Like so many other football clubs Dunfermline Athletic owes its foundation to those who pursued a different sport – in the case of the Pars the sport of cricket.

In 1874 during the reign of Queen Victoria, a selection of members from Dunfermline Cricket Club formed a football section specifically for the purpose of maintaining fitness during the winter months. The Dunfermline Club, as they were then known, became the principal amateur football club in the town at that time.

While all at first was orderly there then was a dispute among members, a fracture which caused a seperate football section to split from the Cricket Club in 1885.  Following a few meetings during May and June 1885, at the Old Inn pub on the Kirkgate near Dunfermline Abbey, Dunfermline Athletic Football Club was formed. Its base was East End Park then flat grassy grounds in the vicinity of the present day stadium.

The setting up of the club was in effect, an example of what might be called at the time municipal socialism – an indication of what local people, with the help of local authorities, could accomplish for the good of the wider community.     Instead of the old “natural order” of religion or politics that had underpinned leisure, the foundation of a football club saw the local state and community come together as necessary to bring about a distinct social leisure sphere – a football club.

Dunfermline Athletic`s first football match was played on 13th June 1885 at East End Park, with Edinburgh University AFC providing the playing opposition.   In its early days the club wore maroon jerseys but then changed to black and red hooped jerseys.  

Only in 1912 did the club start wearing the black and white stripes for which they are now known for wearing; a feature which many believe gave the club its present day knickname ‘The Pars‘ (due to the parallel vertical striped shirts).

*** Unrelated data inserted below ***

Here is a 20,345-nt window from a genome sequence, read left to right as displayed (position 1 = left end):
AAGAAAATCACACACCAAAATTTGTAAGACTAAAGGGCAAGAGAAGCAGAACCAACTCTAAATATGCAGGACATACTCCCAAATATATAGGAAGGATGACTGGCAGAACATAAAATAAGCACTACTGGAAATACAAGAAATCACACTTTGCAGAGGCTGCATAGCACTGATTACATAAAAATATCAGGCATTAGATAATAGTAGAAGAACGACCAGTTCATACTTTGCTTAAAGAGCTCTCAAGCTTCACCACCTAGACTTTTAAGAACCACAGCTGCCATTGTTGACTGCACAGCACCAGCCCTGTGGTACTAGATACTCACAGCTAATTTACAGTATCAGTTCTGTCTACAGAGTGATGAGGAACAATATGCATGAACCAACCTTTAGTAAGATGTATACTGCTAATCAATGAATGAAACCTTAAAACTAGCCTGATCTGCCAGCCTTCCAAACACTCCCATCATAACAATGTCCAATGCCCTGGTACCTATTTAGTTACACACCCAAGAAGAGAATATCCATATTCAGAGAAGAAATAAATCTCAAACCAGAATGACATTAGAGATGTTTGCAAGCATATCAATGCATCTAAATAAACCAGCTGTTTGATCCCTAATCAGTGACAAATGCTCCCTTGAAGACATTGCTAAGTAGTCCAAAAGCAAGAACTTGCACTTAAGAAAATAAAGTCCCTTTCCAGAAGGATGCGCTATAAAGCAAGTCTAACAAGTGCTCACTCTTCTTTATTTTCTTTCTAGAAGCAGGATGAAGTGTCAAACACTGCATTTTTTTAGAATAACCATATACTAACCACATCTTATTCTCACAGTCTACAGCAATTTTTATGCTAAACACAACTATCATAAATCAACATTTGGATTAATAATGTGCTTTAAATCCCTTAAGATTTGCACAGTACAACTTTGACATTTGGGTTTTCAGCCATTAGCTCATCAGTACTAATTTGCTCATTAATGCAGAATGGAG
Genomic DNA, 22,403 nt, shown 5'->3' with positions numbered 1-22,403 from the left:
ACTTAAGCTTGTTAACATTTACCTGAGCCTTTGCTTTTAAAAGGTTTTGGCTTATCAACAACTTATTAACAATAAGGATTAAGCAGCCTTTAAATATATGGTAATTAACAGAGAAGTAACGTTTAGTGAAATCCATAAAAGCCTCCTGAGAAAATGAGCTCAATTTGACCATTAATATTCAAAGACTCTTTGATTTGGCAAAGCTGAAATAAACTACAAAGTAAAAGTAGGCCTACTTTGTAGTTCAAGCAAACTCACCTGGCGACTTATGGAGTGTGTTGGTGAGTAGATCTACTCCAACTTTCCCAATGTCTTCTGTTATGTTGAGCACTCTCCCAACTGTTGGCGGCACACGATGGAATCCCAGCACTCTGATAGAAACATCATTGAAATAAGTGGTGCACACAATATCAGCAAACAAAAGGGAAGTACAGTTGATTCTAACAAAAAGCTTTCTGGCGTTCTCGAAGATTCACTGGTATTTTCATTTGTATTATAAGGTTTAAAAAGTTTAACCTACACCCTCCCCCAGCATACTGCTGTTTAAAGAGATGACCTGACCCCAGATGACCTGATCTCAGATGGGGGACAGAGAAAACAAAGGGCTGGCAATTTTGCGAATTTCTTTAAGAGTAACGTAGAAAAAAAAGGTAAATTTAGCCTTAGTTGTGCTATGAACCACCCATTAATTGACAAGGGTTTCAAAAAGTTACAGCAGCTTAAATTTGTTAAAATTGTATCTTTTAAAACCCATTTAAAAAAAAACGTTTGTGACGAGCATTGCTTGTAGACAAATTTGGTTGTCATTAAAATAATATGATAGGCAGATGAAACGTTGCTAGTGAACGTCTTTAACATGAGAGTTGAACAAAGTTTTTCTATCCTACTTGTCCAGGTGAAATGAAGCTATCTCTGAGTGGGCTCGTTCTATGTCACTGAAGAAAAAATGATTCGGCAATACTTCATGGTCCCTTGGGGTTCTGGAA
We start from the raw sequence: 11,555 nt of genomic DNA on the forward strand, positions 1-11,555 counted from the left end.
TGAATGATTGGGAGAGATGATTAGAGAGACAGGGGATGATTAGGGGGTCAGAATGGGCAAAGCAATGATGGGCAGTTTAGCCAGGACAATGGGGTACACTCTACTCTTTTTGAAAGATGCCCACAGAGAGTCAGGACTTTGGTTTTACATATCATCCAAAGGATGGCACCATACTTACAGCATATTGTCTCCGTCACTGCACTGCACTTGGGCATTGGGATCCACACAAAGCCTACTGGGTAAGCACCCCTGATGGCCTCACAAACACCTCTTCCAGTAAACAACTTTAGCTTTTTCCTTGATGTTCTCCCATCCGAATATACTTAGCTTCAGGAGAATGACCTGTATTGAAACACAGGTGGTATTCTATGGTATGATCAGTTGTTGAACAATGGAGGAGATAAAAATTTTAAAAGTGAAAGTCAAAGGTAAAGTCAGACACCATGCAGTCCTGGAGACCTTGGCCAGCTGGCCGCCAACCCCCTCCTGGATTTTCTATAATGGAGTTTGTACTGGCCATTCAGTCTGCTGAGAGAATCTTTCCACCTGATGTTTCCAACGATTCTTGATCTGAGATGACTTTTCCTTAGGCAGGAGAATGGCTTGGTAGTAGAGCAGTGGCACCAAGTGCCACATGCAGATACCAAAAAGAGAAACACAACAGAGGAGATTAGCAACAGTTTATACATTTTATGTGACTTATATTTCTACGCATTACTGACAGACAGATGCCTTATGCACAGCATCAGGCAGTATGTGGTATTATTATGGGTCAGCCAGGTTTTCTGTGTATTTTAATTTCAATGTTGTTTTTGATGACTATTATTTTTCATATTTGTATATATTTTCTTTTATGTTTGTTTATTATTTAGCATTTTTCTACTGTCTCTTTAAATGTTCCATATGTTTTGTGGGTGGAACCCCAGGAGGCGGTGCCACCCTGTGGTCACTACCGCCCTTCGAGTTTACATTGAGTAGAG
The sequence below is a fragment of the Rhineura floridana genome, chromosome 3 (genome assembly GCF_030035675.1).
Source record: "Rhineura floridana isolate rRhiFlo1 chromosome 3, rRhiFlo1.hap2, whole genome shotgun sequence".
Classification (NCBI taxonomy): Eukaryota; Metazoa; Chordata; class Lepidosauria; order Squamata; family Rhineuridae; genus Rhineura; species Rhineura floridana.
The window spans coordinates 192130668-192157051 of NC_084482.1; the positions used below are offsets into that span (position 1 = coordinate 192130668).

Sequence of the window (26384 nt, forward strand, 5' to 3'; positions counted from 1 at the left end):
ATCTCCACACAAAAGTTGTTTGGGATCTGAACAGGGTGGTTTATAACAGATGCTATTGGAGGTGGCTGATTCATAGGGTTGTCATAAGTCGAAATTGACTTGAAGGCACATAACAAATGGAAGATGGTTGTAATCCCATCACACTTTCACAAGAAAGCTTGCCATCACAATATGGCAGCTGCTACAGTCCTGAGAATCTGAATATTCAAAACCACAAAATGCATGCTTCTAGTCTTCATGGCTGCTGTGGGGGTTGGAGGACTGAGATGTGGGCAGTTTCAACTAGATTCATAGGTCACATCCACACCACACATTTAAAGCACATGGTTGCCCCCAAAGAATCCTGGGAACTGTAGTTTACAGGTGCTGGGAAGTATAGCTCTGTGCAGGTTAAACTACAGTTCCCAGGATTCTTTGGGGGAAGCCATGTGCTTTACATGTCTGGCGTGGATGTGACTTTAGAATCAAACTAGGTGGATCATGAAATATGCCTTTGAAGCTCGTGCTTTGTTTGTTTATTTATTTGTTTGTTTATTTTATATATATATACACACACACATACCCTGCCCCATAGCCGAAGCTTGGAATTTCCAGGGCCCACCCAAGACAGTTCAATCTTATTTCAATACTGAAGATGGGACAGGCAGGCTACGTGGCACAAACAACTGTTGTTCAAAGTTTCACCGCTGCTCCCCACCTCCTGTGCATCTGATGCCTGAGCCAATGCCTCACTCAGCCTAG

Despite a long tradition both in domestic football and abroad Dunfermline are to this day regarded as a ‘yo-yo’ club; one which has spent many years dropping between the divisions while still attaining the heights of cup final appearances.

However, the ascension of Dunfermline Athletic to its greatest period of success has roots in the 1960’s when Jock Stein arrived at East End Park to take on his first managerial position.

From here the Pars never looked back for some years as Dunfermline broke into major UEFA competition playing 42 matches in Europe between 1961 and 1970.   Their greatest success was winning the domestic Scottish Cup then reaching the last four of the 1968-69 European Cup Winners Cup where they were in such distinguished company as FC Barcelona, Slovan Bratislava and 1.FC Koln.

This period also saw another great former manager make a name for himself, a young Alex Ferguson creating a new club record by scoring 31 goals in the Scottish First Division during season 1965/66.

From success came the crisis for in 1971 the club revealled huge losses and came near to bankruptcy.  The 1970’s saw the club struggle in the Scottish divisions and by the mid-1980’s they were a lower placed Second tier club.

Since then a familiar pattern has emerged despite the emergence of East Park in 1998 as an all seater stadium.   The following years have seen a similar pattern to the 70’s, with a handful of promotions and relegations.   Numerous domestic Cup final appearances aside newer excursions into the UEFA Cup have been unsuccessful (2004 and 2007) while financial catastrophe was witnessed yet again in 2013; a period that saw the club enter administration and drop to the third tier.

Despite the repeated disappointments and financial pain Dunfermline Athletic continue to play football at East End Park; a stadium first used in 1885 – the same year as the club was formed. 

While the characteristics of the stadium have changed over the decades (wooden stands, a pavilion and ‘L’ shaped terracing banks were once the key features) the feel of the ground has not changed much over the years.  

Once used for greyhound racing it is said that some of the foundations of the current ground contain the remains of wood and steel salvaged from famous passenger liners which were being broken up at nearby Rosyth Naval dockyards.

The key structures of the current day East End Park is the two-tier Main Stand which was constructed in 1962, and funded by the club winning the 1960–61 Scottish Cup.  Moreover the traditional Norrie McCathie home end behind the goal (named after a former club captain who died tragically) and the North stand is where many of the clubs most loyal fans congregate come match day.

Images from East End Park here.